Record-keeping during clinical trials is notoriously difficult and records are often erroneous or incomplete, which may put patient safety at risk and ultimately skew trial results.

A collaboration between German pharmaceutical company Boehringer Ingelheim and IBM Canada intends to combat this with the use of blockchain technology in clinical trials.

Blockchain 2019: clinical trial pilot collaboration

The two companies are expected to begin the collaboration with a pilot project that will evaluate the use of blockchain in parallel with more traditional study methods, in a trial that is set to begin in the coming weeks and wrap-up before the end of the year.

The healthcare market is increasingly looking to blockchain technology, which refers to a distributed system of recording and storing transaction records in a digital ledger.

The data is shared via a peer-to-peer network, limited to a set number of stakeholders, with each record secure from being tampered with by anyone else within the group.

Clinical trials often involve multiple centres with different institutional review boards and sources of trial data. As such, it can be difficult to manage data and consent to provide a clear record that all parties can access and understand.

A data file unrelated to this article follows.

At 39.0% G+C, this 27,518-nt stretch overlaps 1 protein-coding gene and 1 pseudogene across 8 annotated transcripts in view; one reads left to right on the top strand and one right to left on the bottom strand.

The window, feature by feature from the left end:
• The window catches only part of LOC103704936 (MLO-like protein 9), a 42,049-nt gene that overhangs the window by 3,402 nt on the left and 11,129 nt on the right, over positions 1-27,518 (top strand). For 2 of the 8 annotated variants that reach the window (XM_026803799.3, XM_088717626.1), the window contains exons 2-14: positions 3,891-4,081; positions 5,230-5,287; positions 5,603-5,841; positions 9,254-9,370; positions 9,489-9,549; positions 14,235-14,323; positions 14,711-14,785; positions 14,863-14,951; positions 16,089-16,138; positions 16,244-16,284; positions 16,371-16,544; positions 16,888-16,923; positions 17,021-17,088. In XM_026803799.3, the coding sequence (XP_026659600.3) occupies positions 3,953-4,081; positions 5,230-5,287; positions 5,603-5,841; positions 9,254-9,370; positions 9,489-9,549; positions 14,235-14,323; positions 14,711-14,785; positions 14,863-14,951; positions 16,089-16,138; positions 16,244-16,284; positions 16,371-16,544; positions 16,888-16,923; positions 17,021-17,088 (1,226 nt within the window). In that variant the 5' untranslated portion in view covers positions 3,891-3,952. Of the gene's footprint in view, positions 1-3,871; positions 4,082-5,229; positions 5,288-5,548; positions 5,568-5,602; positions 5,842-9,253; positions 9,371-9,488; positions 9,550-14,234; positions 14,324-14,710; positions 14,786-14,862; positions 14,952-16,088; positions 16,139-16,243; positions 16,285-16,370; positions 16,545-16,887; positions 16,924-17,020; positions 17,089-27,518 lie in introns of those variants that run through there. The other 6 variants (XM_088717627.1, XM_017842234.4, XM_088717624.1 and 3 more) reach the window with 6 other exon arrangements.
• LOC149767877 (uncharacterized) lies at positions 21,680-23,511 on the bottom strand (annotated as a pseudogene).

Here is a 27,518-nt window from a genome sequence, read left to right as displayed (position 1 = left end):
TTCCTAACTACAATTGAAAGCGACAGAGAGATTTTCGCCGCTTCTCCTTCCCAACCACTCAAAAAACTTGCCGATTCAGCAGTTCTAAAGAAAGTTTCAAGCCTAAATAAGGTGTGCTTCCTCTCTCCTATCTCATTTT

Blockchain can improve this by having a single source to record, monitor and manage all data records.

Many trials also face problems when it comes to patient recruitment, and if blockchain could enable prospective patients to securely store their medical data anonymously, trial recruiters could contact qualifying patients directly.

These potential advancements could significantly accelerate clinical trials and data management, contributing to cuts in the timeline and cost of drug production.

Therefore, GlobalData expects this to be the start of a growing trend in pharma, with more deals and innovation based on blockchain in the future.